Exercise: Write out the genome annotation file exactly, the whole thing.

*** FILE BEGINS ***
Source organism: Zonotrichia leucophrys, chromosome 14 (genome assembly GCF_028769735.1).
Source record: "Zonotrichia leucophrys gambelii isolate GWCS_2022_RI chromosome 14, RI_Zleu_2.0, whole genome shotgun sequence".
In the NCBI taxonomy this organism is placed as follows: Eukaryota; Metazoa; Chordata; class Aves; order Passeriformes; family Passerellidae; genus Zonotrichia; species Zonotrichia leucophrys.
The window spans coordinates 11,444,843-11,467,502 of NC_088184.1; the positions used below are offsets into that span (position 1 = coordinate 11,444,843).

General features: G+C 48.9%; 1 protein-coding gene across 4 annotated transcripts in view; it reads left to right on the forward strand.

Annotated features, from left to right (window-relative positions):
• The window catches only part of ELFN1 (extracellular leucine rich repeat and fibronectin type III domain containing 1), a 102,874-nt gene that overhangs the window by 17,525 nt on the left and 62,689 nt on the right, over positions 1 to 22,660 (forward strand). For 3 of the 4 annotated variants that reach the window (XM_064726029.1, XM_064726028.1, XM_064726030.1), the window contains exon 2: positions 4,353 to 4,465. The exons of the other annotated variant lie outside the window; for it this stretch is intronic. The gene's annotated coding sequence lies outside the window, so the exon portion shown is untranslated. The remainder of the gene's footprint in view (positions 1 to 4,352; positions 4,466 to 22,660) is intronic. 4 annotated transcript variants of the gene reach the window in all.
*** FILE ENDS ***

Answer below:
Source organism: Zonotrichia leucophrys, chromosome 14 (genome assembly GCF_028769735.1).
Source record: "Zonotrichia leucophrys gambelii isolate GWCS_2022_RI chromosome 14, RI_Zleu_2.0, whole genome shotgun sequence".
In the NCBI taxonomy this organism is placed as follows: Eukaryota; Metazoa; Chordata; class Aves; order Passeriformes; family Passerellidae; genus Zonotrichia; species Zonotrichia leucophrys.
The window spans coordinates 11,444,843-11,467,502 of NC_088184.1; the positions used below are offsets into that span (position 1 = coordinate 11,444,843).

General features: G+C 48.9%; 1 protein-coding gene across 4 annotated transcripts in view; it reads left to right on the forward strand.

Annotated features, from left to right (window-relative positions):
• The window catches only part of ELFN1 (extracellular leucine rich repeat and fibronectin type III domain containing 1), a 102,874-nt gene that overhangs the window by 17,525 nt on the left and 62,689 nt on the right, over positions 1 to 22,660 (forward strand). For 3 of the 4 annotated variants that reach the window (XM_064726029.1, XM_064726028.1, XM_064726030.1), the window contains exon 2: positions 4,353 to 4,465. The exons of the other annotated variant lie outside the window; for it this stretch is intronic. The gene's annotated coding sequence lies outside the window, so the exon portion shown is untranslated. The remainder of the gene's footprint in view (positions 1 to 4,352; positions 4,466 to 22,660) is intronic. 4 annotated transcript variants of the gene reach the window in all.